Bending the Cost Curve
Posted by Mike Huthwaite
When we think about creating value for our organizations, we often think about increasing Revenue.
For growth stage firms this makes a lot of sense. But what do you do when your organization or business unit is in the Maturity or the Decline phase? Can you still create value? How do you transform your business in a way that enables your organization to reinvest in more growth stage opportunities?
We all know that intrinsic value is created when we can increase the Growth in Free Cash Flow over longer periods of time (simple Discounted Cash Flow logic). But how do you do this when your business isn’t growing at double digit rates?
Creating value is not always about increasing revenue. It can also be about decreasing costs. More specifically, it’s about continuously decreasing costs over long periods of time. This approach creates value that can then be reinvested into new business opportunities that are in either the Initiation or Growth Stages. This is quite literally the fountain of youth strategy.
But in order to implement a fountain of youth strategy, your organization not only needs to adopt the J-Curve approach to Strategy, they also need to master the art of bending the cost curve.
What Does it Mean to Bend the Cost Curve?
Bending the cost curve happens when the Marginal Benefit is greater than the Marginal Cost. Over time, the rate of cost increases at a lower rate than the benefit received for the good.
Enterprise Software licenses are a perfect example of bending the cost curve, where adding additional users (the benefit) continues to increase even though the cost of the software remains fixed.
Identifying the Right Benefits
In the example above I intentionally use the term benefit rather than volume. That’s because bending the cost curve often requires users to shift from a particular product to a substitute. For example, companies can bend the cost curve on travel if they shift more of their cost to web conferencing software. In this case, the benefit is the same (more or less) yet the cost can be significantly less, thus bending the cost curve.
Moving from Growth to Variable (strategic thinking)
On face value, cost cutting doesn’t sound very strategic, but if done right it can be extremely strategic. When we talk about cutting costs, the easiest costs to focus on are SG&A or Overhead costs. These are the costs that are typically forecasted based on Growth Rates (spend what you spent last year plus a bit more). But over time, these costs begin to bloat and for mature companies, this amount can be considerable.
Shifting your thinking from growth-based drivers to a percentage of Revenue can help slim down those costs (slowly working down the percentage over time). Furthermore, it naturally shifts organizations to think more strategically and with more agility. Under this thinking, it’s ok to spend more if you can generate even more revenue. This approach is in line with more modern ZBB practices.
Trying to optimize the cost curve across numerous different costs can be difficult and often takes time to analyze. In order to optimize the process, it helps to classify and monitor costs into one of 4 categories.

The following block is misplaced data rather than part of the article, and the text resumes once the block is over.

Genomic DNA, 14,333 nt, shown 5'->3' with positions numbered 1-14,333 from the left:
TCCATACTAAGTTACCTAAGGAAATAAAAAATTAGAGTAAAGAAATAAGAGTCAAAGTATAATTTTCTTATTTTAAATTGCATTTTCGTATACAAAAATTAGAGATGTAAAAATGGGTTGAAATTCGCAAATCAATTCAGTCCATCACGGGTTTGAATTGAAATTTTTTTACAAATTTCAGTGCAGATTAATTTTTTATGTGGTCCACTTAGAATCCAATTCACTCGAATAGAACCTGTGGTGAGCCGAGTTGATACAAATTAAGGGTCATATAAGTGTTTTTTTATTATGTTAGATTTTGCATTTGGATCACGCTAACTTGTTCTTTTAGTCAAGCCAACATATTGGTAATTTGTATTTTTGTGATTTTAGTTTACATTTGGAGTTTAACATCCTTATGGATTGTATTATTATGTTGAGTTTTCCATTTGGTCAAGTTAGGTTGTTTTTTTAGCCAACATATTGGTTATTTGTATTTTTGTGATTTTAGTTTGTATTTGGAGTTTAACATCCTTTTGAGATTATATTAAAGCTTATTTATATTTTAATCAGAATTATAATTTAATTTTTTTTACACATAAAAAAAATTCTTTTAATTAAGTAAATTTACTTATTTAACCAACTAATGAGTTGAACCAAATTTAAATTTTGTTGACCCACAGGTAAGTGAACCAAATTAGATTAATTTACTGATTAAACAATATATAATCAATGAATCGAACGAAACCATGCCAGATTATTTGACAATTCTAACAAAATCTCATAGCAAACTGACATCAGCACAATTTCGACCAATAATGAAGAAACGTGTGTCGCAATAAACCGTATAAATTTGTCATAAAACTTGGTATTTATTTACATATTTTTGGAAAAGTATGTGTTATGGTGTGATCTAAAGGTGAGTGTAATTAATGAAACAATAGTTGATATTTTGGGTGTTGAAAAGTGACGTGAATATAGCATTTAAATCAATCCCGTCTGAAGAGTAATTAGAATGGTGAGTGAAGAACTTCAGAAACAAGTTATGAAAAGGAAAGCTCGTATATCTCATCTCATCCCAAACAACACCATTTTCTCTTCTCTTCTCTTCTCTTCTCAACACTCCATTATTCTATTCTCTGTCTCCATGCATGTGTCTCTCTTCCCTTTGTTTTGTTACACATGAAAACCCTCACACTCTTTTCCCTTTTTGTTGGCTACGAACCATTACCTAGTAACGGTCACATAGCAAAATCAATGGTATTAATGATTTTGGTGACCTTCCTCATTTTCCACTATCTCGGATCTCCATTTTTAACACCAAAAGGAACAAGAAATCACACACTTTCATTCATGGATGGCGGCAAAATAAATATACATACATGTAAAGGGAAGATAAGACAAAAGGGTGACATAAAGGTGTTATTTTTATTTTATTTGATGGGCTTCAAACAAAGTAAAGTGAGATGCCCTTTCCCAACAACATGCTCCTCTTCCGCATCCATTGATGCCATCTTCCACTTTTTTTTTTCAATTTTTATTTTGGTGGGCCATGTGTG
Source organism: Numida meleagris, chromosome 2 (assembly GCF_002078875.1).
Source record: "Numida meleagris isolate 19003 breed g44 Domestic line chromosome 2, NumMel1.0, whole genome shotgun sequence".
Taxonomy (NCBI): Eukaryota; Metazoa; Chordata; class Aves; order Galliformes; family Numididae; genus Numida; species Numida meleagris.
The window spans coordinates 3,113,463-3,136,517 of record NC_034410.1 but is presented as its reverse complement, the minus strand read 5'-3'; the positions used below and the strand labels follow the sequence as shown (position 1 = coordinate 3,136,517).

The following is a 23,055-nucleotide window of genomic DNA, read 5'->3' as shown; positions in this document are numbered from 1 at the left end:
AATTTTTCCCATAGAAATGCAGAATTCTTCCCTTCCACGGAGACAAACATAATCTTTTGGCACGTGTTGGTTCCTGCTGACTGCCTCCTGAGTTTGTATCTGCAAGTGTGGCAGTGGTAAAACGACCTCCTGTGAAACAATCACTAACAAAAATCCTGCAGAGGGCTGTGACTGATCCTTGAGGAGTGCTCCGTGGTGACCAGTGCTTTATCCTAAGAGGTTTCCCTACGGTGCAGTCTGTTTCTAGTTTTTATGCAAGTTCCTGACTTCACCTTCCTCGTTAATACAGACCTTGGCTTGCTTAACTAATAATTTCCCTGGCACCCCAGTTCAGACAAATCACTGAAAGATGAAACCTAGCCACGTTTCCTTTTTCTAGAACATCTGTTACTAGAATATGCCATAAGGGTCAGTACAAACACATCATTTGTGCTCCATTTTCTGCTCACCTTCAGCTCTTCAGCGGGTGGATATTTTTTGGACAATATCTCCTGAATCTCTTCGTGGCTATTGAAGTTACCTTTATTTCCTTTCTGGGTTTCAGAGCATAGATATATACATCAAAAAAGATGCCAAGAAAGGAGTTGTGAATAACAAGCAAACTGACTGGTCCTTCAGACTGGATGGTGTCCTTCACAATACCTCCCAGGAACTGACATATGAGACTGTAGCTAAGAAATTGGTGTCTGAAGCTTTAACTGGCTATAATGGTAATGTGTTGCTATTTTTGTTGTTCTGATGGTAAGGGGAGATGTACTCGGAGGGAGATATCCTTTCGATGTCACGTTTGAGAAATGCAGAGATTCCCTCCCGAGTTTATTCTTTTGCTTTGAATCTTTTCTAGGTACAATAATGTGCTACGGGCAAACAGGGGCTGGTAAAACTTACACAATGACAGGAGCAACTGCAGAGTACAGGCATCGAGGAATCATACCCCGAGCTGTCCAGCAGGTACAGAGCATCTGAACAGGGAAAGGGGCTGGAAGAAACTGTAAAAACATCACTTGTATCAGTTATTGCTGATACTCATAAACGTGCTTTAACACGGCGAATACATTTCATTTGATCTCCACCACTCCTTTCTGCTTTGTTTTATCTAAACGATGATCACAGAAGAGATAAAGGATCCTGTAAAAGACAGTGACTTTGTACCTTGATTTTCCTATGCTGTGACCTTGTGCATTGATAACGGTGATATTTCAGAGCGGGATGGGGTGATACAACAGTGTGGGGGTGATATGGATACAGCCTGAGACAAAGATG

It obvious that any costs that increase over time relative to the benefit received are bad costs. These costs should be the first to go as the company is essentially getting ripped off.
The costs that often fly under the radar are the costs that bear a constant price but increase in overall spend because the consumption continues to increase. I like to call this category Business as Usual.
These costs can be deceiving because overtime they really add up.
Many subscription-based services fall into this category. They start off seeming like a decent price, but years down the road they add up to a big amount of spend. In the long run, these types of costs typically do not bend the cost curve.
The All You Can Eat category is the optimal category to land in. These types of costs are quite literally optimizing value creation at the spend level.
The last category is the Retreat category. This category is typically reserved for costs that are eliminated over time and correspond to changing demand for those costs. Fax machines are a good example of a cost in retreat. For most organizations the level of spend on fax machines is low, but the benefit for those costs is also low, so over time they dry up.
Building a Culture of Sustainability
The key to bending the cost curve is sustainability. This is what creates an immense amount of value.
But in order to sustain these cost curves, organizations need to change their spend culture. They can’t leave it up to Procurement to negotiate the price only to consume excessively. They need to build a culture around driving smarter spend behavior.
This can often be as simple as booking flights in advance or sharing team presentations digitally rather than printing out copies just for the sake of providing a handout.
Changing the culture within an organization is never easy and there often isn’t a single answer to the challenge. However, building accountability and incentivizing employees to share in value creation is a great place to start.
Building an analytically led organization, focused on bending the cost curve and reinvesting those savings into opportunities that are earlier on the product lifecycle are key steps to growing and sustaining shareholder value.
No company will continue to grow forever. In order to stick around you’ll need to one day start to bend the cost curve.